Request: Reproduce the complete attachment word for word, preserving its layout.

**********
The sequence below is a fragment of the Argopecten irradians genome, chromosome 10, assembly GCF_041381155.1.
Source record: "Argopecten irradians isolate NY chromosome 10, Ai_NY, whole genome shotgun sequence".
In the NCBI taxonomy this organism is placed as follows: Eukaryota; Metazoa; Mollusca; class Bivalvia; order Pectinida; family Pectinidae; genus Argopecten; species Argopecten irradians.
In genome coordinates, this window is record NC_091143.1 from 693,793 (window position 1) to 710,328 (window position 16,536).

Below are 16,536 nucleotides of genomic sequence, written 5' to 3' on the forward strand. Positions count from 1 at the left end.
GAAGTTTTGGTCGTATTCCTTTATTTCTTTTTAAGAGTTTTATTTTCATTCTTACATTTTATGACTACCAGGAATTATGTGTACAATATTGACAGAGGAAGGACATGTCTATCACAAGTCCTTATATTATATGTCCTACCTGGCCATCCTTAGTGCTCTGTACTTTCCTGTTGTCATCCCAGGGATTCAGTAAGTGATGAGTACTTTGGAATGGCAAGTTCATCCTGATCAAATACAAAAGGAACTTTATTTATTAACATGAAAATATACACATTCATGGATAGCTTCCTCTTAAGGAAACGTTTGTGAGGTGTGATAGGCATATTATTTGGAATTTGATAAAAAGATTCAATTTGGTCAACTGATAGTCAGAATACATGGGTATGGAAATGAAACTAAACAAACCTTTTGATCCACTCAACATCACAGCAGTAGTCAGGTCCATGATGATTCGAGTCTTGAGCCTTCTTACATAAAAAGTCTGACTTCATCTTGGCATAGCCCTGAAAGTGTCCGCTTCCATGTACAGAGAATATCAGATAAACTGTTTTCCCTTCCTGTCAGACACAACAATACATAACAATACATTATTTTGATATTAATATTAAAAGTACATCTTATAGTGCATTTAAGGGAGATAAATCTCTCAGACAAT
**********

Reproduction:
The sequence below is a fragment of the Argopecten irradians genome, chromosome 10, assembly GCF_041381155.1.
Source record: "Argopecten irradians isolate NY chromosome 10, Ai_NY, whole genome shotgun sequence".
In the NCBI taxonomy this organism is placed as follows: Eukaryota; Metazoa; Mollusca; class Bivalvia; order Pectinida; family Pectinidae; genus Argopecten; species Argopecten irradians.
In genome coordinates, this window is record NC_091143.1 from 693,793 (window position 1) to 710,328 (window position 16,536).

Below are 16,536 nucleotides of genomic sequence, written 5' to 3' on the forward strand. Positions count from 1 at the left end.
GAAGTTTTGGTCGTATTCCTTTATTTCTTTTTAAGAGTTTTATTTTCATTCTTACATTTTATGACTACCAGGAATTATGTGTACAATATTGACAGAGGAAGGACATGTCTATCACAAGTCCTTATATTATATGTCCTACCTGGCCATCCTTAGTGCTCTGTACTTTCCTGTTGTCATCCCAGGGATTCAGTAAGTGATGAGTACTTTGGAATGGCAAGTTCATCCTGATCAAATACAAAAGGAACTTTATTTATTAACATGAAAATATACACATTCATGGATAGCTTCCTCTTAAGGAAACGTTTGTGAGGTGTGATAGGCATATTATTTGGAATTTGATAAAAAGATTCAATTTGGTCAACTGATAGTCAGAATACATGGGTATGGAAATGAAACTAAACAAACCTTTTGATCCACTCAACATCACAGCAGTAGTCAGGTCCATGATGATTCGAGTCTTGAGCCTTCTTACATAAAAAGTCTGACTTCATCTTGGCATAGCCCTGAAAGTGTCCGCTTCCATGTACAGAGAATATCAGATAAACTGTTTTCCCTTCCTGTCAGACACAACAATACATAACAATACATTATTTTGATATTAATATTAAAAGTACATCTTATAGTGCATTTAAGGGAGATAAATCTCTCAGACAAT